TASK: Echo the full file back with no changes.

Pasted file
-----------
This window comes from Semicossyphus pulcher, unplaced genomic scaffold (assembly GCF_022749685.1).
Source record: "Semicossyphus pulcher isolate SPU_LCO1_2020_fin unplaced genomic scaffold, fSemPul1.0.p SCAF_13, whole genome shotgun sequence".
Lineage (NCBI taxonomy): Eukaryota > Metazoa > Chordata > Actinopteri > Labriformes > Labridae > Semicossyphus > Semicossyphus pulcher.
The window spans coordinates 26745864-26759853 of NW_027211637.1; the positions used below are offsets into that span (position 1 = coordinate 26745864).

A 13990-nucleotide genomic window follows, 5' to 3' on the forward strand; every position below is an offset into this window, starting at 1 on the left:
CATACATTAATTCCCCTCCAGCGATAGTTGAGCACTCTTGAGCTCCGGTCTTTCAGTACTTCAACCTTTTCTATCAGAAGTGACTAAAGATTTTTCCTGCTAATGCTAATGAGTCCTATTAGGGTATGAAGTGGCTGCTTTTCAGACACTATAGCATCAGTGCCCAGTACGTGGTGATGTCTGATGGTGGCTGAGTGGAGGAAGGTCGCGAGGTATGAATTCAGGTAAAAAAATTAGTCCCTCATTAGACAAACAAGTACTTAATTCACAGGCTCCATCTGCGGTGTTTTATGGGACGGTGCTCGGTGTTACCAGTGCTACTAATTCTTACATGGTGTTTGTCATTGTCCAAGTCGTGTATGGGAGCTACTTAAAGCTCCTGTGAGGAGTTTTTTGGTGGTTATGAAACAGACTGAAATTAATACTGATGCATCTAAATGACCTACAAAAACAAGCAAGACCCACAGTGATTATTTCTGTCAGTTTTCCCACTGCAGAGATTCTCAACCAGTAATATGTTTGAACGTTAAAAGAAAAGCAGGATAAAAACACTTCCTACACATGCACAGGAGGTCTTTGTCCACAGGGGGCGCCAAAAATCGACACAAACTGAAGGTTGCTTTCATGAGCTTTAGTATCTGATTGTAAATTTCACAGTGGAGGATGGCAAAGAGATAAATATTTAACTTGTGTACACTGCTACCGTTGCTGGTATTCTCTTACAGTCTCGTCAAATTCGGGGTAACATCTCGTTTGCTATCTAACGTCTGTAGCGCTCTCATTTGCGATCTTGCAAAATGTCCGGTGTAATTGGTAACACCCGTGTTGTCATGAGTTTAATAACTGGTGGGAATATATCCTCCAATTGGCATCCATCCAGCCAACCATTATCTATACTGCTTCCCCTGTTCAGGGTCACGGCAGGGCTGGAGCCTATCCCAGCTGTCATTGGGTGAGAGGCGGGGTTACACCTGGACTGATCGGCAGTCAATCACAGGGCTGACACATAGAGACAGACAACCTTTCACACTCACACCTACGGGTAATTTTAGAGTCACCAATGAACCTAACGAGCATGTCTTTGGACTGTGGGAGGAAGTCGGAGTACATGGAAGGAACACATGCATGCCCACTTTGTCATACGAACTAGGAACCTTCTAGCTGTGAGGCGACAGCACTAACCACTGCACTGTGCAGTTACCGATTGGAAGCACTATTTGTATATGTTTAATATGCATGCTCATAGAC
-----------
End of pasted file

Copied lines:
This window comes from Semicossyphus pulcher, unplaced genomic scaffold (assembly GCF_022749685.1).
Source record: "Semicossyphus pulcher isolate SPU_LCO1_2020_fin unplaced genomic scaffold, fSemPul1.0.p SCAF_13, whole genome shotgun sequence".
Lineage (NCBI taxonomy): Eukaryota > Metazoa > Chordata > Actinopteri > Labriformes > Labridae > Semicossyphus > Semicossyphus pulcher.
The window spans coordinates 26745864-26759853 of NW_027211637.1; the positions used below are offsets into that span (position 1 = coordinate 26745864).

A 13990-nucleotide genomic window follows, 5' to 3' on the forward strand; every position below is an offset into this window, starting at 1 on the left:
CATACATTAATTCCCCTCCAGCGATAGTTGAGCACTCTTGAGCTCCGGTCTTTCAGTACTTCAACCTTTTCTATCAGAAGTGACTAAAGATTTTTCCTGCTAATGCTAATGAGTCCTATTAGGGTATGAAGTGGCTGCTTTTCAGACACTATAGCATCAGTGCCCAGTACGTGGTGATGTCTGATGGTGGCTGAGTGGAGGAAGGTCGCGAGGTATGAATTCAGGTAAAAAAATTAGTCCCTCATTAGACAAACAAGTACTTAATTCACAGGCTCCATCTGCGGTGTTTTATGGGACGGTGCTCGGTGTTACCAGTGCTACTAATTCTTACATGGTGTTTGTCATTGTCCAAGTCGTGTATGGGAGCTACTTAAAGCTCCTGTGAGGAGTTTTTTGGTGGTTATGAAACAGACTGAAATTAATACTGATGCATCTAAATGACCTACAAAAACAAGCAAGACCCACAGTGATTATTTCTGTCAGTTTTCCCACTGCAGAGATTCTCAACCAGTAATATGTTTGAACGTTAAAAGAAAAGCAGGATAAAAACACTTCCTACACATGCACAGGAGGTCTTTGTCCACAGGGGGCGCCAAAAATCGACACAAACTGAAGGTTGCTTTCATGAGCTTTAGTATCTGATTGTAAATTTCACAGTGGAGGATGGCAAAGAGATAAATATTTAACTTGTGTACACTGCTACCGTTGCTGGTATTCTCTTACAGTCTCGTCAAATTCGGGGTAACATCTCGTTTGCTATCTAACGTCTGTAGCGCTCTCATTTGCGATCTTGCAAAATGTCCGGTGTAATTGGTAACACCCGTGTTGTCATGAGTTTAATAACTGGTGGGAATATATCCTCCAATTGGCATCCATCCAGCCAACCATTATCTATACTGCTTCCCCTGTTCAGGGTCACGGCAGGGCTGGAGCCTATCCCAGCTGTCATTGGGTGAGAGGCGGGGTTACACCTGGACTGATCGGCAGTCAATCACAGGGCTGACACATAGAGACAGACAACCTTTCACACTCACACCTACGGGTAATTTTAGAGTCACCAATGAACCTAACGAGCATGTCTTTGGACTGTGGGAGGAAGTCGGAGTACATGGAAGGAACACATGCATGCCCACTTTGTCATACGAACTAGGAACCTTCTAGCTGTGAGGCGACAGCACTAACCACTGCACTGTGCAGTTACCGATTGGAAGCACTATTTGTATATGTTTAATATGCATGCTCATAGAC